Two hours from Johannesburg, on the rim of an extinct volcano, lies Kwa Maritane – a four-star bush lodge in the malaria-free Pilanesberg National Park, where elephant footprints are tracked by day and lion calls are heard at dusk.
A young wildebeest springs across the dirt road, dust rises from behind a bush. As our guide, Francois Mare, switches off the engine the sounds of twilight seem to emerge. A lion walks in front of our Jeep, his eyes reflect in the headlights as his undulating shoulders move his head from left to right. He is looking for a quiet place to soothe his hunger as he lays down his kill behind a tree with low hanging branches.
Two lionesses stalk his tracks, one lets out a bellowing call – they’re impatient to eat. The lionesses approach him from the side, at first with caution as they zigzag closer and then with more certainty. He rises, approaches them and with a bloodstained mouth lets out a guttural roar. They circle for a while longer, but soon retreat to the other side of the road, to wait their turn. It’s a small kill, so perhaps they won’t eat tonight.
Darkness has swept the sky and now we, too, are hungry. A buffet-style dinner is served in the bush boma beneath the illuminated sky. The rattling feet of the Zulu dancers part to make way for us to enter the kraal-shaped boma. Burning torches lead the way to hostesses, who greet us with traditional ginger beer and warm hand towels.
After speaking to the executive head chef, Jurgen Kilanowski, I find out that like me he has Polish (and German) heritage – although his name and surname do give it away. Tonight, he and his team of 28 cooks have prepared our dinner in cast-iron potjie pots. There’s everything from a selection of soups and freshly baked breads to an array of salads and Moroccan tagine. There’s even a make-your-own-salad station as well as vegetable dishes and bakes. The meat lovers indulge in oxtail potjiekos, tender Kudu stew, roasted leg of lamb with mielie pap. It’s easy to over-indulge, but be sure to leave space for dessert.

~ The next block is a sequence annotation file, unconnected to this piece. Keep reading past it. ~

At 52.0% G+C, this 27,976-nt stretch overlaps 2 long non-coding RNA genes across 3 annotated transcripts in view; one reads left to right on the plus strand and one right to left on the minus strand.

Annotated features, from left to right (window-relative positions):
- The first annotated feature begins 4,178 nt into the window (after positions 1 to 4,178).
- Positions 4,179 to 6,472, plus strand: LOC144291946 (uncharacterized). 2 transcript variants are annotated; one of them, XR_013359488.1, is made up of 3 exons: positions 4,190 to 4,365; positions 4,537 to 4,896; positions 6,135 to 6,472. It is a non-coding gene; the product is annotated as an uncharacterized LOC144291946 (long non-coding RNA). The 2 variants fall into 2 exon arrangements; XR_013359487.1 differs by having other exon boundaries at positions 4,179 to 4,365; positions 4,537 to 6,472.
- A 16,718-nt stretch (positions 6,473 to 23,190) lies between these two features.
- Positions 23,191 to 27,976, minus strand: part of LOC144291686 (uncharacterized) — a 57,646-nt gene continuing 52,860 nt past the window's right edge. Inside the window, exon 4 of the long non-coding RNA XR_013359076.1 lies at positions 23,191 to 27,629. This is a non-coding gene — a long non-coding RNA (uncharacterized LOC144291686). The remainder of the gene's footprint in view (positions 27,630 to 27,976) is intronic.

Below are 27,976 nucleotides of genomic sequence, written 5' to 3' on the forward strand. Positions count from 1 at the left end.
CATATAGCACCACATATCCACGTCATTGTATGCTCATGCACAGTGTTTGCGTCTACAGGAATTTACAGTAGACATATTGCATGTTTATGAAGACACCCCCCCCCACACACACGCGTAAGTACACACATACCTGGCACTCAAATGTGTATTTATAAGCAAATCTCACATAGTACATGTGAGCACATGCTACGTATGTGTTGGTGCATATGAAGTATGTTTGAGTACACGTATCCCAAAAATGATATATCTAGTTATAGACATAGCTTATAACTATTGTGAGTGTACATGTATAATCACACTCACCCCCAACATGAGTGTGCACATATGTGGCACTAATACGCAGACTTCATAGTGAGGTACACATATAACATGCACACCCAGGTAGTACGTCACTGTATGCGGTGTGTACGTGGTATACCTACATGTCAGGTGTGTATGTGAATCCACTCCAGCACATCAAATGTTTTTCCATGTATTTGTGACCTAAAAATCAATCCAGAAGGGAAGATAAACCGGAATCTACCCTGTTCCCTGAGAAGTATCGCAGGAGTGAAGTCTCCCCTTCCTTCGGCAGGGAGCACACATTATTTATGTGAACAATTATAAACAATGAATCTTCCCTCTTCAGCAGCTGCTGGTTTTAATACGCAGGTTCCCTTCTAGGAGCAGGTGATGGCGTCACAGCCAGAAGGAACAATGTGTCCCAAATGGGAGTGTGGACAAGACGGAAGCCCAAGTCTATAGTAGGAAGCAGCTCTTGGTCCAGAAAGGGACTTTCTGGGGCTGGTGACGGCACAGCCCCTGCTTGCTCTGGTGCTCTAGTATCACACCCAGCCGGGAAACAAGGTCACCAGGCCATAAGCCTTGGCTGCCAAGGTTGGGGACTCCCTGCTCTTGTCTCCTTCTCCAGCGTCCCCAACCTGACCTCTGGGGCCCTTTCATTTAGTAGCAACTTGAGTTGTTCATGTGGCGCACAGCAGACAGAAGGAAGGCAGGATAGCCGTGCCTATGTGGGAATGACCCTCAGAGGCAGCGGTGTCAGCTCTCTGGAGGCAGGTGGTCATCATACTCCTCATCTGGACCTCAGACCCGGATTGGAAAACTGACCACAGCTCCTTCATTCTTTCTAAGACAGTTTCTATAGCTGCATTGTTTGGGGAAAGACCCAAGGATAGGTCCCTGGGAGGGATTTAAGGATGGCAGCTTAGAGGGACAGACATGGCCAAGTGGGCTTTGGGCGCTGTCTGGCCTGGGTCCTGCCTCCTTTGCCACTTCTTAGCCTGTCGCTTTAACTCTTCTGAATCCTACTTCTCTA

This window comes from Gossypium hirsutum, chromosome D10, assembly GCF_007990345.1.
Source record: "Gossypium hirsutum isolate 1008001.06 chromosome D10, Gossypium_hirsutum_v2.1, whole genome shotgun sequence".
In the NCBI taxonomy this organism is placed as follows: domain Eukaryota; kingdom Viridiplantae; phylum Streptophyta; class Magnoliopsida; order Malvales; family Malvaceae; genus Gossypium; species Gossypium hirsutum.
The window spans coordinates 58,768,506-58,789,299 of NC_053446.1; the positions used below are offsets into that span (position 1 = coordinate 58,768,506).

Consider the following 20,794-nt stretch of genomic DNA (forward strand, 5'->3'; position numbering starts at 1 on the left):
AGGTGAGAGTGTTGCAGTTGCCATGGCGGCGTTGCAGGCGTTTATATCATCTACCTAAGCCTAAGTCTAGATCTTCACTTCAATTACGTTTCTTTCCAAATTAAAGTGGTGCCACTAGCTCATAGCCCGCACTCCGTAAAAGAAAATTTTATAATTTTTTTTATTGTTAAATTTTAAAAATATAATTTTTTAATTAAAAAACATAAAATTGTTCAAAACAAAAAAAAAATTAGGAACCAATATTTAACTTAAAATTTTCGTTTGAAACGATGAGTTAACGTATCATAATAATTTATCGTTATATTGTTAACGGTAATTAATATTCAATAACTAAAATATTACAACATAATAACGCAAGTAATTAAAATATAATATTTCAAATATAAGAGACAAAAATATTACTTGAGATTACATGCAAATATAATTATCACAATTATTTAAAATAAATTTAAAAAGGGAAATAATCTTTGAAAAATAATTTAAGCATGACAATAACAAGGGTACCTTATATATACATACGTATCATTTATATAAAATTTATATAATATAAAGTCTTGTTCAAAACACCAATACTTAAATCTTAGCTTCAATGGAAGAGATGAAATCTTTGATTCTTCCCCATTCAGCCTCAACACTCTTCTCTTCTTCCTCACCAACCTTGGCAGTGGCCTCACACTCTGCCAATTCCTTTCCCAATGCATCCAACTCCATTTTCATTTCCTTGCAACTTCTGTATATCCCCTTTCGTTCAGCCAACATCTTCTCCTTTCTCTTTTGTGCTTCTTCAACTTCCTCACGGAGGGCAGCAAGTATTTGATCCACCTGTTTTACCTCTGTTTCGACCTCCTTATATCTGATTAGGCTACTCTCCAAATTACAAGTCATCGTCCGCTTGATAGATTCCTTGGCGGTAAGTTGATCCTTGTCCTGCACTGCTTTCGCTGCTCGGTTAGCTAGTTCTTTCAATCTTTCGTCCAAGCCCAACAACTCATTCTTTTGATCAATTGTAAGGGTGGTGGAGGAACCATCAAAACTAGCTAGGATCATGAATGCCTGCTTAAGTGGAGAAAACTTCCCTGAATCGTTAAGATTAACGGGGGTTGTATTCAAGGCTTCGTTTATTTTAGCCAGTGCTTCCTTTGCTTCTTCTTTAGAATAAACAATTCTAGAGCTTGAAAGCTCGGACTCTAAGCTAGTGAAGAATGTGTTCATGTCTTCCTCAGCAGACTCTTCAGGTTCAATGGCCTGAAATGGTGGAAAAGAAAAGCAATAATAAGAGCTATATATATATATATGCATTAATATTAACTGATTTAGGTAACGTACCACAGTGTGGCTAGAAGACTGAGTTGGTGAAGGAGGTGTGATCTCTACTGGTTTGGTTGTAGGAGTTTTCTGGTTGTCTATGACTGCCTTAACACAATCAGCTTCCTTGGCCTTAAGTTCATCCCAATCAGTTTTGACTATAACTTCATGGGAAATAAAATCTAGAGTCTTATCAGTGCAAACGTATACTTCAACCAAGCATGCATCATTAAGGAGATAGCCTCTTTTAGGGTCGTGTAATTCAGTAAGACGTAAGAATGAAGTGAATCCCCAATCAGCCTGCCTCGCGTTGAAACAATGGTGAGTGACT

Our dinner talk is peppered with superlatives, interjections and the odd expletive – all justified, of course! We surmise how the attack happened – had the lionesses run the calf from the herd, which then jumped into the lion’s hiding place?
As the conversation thins, our attention turns to the male dancers, who entertain with their stomping footwork and twirling springbok hide skirts, as the females sing to our rhythmic claps. A group of rosy-cheeked kiwis jump up to participate – they’re celebrating as The All Blacks won the rugby earlier.
The aptly timed owl’s hoot signals bedtime and we are driven back to the lodge. Two hares hop to the safety of darkness as we drive by. We spot an owl on a bare branch, but she doesn’t want to keep us from our king-size beds and flies off. Snapping branches draw our attention to a herd of foraging elephants by the side of the dirt road. I want to stay longer, but as we pull off after a few minutes, Francois assures us that we’ll see many more during our stay.
And he’s right because shortly after daybreak at the game hide, which is eye level with the watering hole, we see an elephant cow with her two calves. The game hide is only accessible by a 150-metre-long underground tunnel and we later learn that the cameras here are controlled by a group of female retirees somewhere in the United States. Talk about living vicariously through technology!
As she hurries them along, so we hurry to the restaurant’s veranda to photograph the herd dawdle around the open veld. Telephoto lenses emerge, yet some guests – especially those who have been at Kwa Maritane for a few days – continue eating their breakfast as though this were the norm. And it is, Francois tells us. He explains that elephants, wildebeest, zebras and various antelopes often graze on the stretch between the lodge and the granite outcrop that outlines the horizon. There’s a herd of zebra at the watering hole that’s overlooked by the restaurant.
Later, I read Howard Jacobsen’s Whatever it is, I don’t like it by the poolside and my laughter competes with the children’s laughter as they play on the jungle gyms.
After my calabash massage that incorporates Aloe Vera essential oils, calabashes of various sizes and ends with the sounds of a wooden rainmaker, I test the waters of the spa’s heated plunge pool. I place my chin on the back of my flattened hands and observe the herd of elephants that are now foraging on the green hill less than 50 metres away. I continue to watch them for the better part of an hour from the lounger on the wooden deck.
That evening, between Francois and Wayne – our friend who is a member of the West Rand Astronomy Club – we’re given an Astronomy 101. Through the telescope we observe Alpha Centauri – the closest star system to our solar system – the butterfly cluster, the Waxing Gibbous moon and outline Scorpio with our index fingers. As I marvel at the Milky Way, I consider the hundreds of billions of stars overhead and that we’re standing on the edge of a volcano that last erupted 1,300 million years ago – this is the place of the rock, where lions roam.
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Photo credits: Iga Motylska and Kwa Maritane.